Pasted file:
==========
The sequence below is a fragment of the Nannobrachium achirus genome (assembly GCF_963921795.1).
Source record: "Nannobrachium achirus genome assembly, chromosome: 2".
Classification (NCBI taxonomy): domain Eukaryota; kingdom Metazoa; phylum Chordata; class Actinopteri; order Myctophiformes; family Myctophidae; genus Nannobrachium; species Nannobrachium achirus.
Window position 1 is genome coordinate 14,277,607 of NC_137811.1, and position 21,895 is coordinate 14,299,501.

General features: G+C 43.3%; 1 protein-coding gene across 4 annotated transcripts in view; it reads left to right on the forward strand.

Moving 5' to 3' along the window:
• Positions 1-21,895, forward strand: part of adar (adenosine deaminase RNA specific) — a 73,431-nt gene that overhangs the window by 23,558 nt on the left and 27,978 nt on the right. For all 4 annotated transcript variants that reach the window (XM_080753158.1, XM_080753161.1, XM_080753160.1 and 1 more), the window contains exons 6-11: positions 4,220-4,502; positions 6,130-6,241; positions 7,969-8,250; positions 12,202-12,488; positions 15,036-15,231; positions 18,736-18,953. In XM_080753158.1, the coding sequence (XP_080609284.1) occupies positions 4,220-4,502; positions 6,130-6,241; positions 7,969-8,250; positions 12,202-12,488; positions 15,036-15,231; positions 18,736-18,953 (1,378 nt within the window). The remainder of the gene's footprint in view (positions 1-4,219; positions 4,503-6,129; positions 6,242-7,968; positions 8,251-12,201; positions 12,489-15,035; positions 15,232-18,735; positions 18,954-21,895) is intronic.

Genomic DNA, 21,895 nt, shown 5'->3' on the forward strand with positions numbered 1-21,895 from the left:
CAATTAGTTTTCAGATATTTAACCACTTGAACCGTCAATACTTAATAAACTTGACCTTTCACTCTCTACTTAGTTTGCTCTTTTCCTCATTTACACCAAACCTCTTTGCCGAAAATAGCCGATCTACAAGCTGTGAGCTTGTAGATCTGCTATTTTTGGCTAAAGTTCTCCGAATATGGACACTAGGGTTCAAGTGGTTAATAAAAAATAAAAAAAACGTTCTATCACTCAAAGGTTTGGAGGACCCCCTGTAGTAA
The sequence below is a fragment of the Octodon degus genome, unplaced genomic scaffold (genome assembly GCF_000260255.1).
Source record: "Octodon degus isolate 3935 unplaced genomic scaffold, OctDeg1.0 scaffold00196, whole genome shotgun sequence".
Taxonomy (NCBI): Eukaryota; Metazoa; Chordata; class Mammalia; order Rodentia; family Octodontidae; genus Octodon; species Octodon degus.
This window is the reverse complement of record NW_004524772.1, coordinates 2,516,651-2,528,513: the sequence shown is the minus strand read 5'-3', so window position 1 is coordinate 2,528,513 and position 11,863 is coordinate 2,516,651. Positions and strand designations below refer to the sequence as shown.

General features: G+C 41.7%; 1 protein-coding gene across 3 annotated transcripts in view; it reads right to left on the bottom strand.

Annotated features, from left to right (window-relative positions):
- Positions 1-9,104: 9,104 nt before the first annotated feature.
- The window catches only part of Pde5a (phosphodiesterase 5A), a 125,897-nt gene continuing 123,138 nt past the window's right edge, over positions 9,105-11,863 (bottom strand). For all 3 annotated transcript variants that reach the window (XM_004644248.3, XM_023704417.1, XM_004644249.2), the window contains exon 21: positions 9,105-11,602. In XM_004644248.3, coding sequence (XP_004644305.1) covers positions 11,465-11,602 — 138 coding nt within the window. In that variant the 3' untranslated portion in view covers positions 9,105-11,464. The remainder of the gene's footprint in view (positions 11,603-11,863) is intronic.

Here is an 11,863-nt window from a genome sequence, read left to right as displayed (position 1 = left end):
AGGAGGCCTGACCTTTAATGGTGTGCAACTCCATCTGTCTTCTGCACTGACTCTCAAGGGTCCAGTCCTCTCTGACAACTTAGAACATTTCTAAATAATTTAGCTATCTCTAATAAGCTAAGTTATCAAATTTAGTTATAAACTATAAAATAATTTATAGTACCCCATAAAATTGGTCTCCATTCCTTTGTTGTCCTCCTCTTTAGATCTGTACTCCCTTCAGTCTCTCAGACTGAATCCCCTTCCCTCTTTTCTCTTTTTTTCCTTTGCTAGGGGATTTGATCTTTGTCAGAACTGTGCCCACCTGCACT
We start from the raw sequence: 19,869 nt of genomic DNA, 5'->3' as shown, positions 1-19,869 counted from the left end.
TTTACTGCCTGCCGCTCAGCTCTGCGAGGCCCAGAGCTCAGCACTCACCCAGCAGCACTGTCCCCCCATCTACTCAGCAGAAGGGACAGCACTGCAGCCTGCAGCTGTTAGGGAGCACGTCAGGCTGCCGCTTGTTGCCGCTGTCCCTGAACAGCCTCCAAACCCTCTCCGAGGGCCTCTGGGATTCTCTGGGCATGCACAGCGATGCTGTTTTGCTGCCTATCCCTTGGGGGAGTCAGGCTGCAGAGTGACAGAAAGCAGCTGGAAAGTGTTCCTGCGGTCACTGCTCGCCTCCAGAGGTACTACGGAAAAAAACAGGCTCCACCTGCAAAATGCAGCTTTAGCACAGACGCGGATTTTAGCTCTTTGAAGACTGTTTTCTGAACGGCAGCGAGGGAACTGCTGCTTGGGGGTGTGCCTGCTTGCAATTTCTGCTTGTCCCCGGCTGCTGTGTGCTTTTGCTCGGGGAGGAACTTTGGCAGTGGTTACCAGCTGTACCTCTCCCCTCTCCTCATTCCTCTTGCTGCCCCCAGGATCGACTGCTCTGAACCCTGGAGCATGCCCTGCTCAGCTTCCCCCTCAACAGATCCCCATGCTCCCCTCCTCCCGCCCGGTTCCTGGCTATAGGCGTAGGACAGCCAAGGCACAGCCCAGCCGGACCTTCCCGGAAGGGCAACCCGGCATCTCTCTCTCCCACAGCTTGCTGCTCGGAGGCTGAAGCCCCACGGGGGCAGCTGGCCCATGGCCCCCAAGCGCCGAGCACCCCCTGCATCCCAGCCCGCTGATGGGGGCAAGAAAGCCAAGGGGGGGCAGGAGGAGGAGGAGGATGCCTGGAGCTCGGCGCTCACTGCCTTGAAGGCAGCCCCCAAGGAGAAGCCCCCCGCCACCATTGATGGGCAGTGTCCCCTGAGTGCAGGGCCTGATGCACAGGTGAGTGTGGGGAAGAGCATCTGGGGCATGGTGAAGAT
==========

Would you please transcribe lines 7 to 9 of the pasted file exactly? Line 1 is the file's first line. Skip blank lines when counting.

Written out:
• Positions 1-21,895, forward strand: part of adar (adenosine deaminase RNA specific) — a 73,431-nt gene that overhangs the window by 23,558 nt on the left and 27,978 nt on the right. For all 4 annotated transcript variants that reach the window (XM_080753158.1, XM_080753161.1, XM_080753160.1 and 1 more), the window contains exons 6-11: positions 4,220-4,502; positions 6,130-6,241; positions 7,969-8,250; positions 12,202-12,488; positions 15,036-15,231; positions 18,736-18,953. In XM_080753158.1, the coding sequence (XP_080609284.1) occupies positions 4,220-4,502; positions 6,130-6,241; positions 7,969-8,250; positions 12,202-12,488; positions 15,036-15,231; positions 18,736-18,953 (1,378 nt within the window). The remainder of the gene's footprint in view (positions 1-4,219; positions 4,503-6,129; positions 6,242-7,968; positions 8,251-12,201; positions 12,489-15,035; positions 15,232-18,735; positions 18,954-21,895) is intronic.

Genomic DNA, 21,895 nt, shown 5'->3' on the forward strand with positions numbered 1-21,895 from the left:
CAATTAGTTTTCAGATATTTAACCACTTGAACCGTCAATACTTAATAAACTTGACCTTTCACTCTCTACTTAGTTTGCTCTTTTCCTCATTTACACCAAACCTCTTTGCCGAAAATAGCCGATCTACAAGCTGTGAGCTTGTAGATCTGCTATTTTTGGCTAAAGTTCTCCGAATATGGACACTAGGGTTCAAGTGGTTAATAAAAAATAAAAAAAACGTTCTATCACTCAAAGGTTTGGAGGACCCCCTGTAGTAA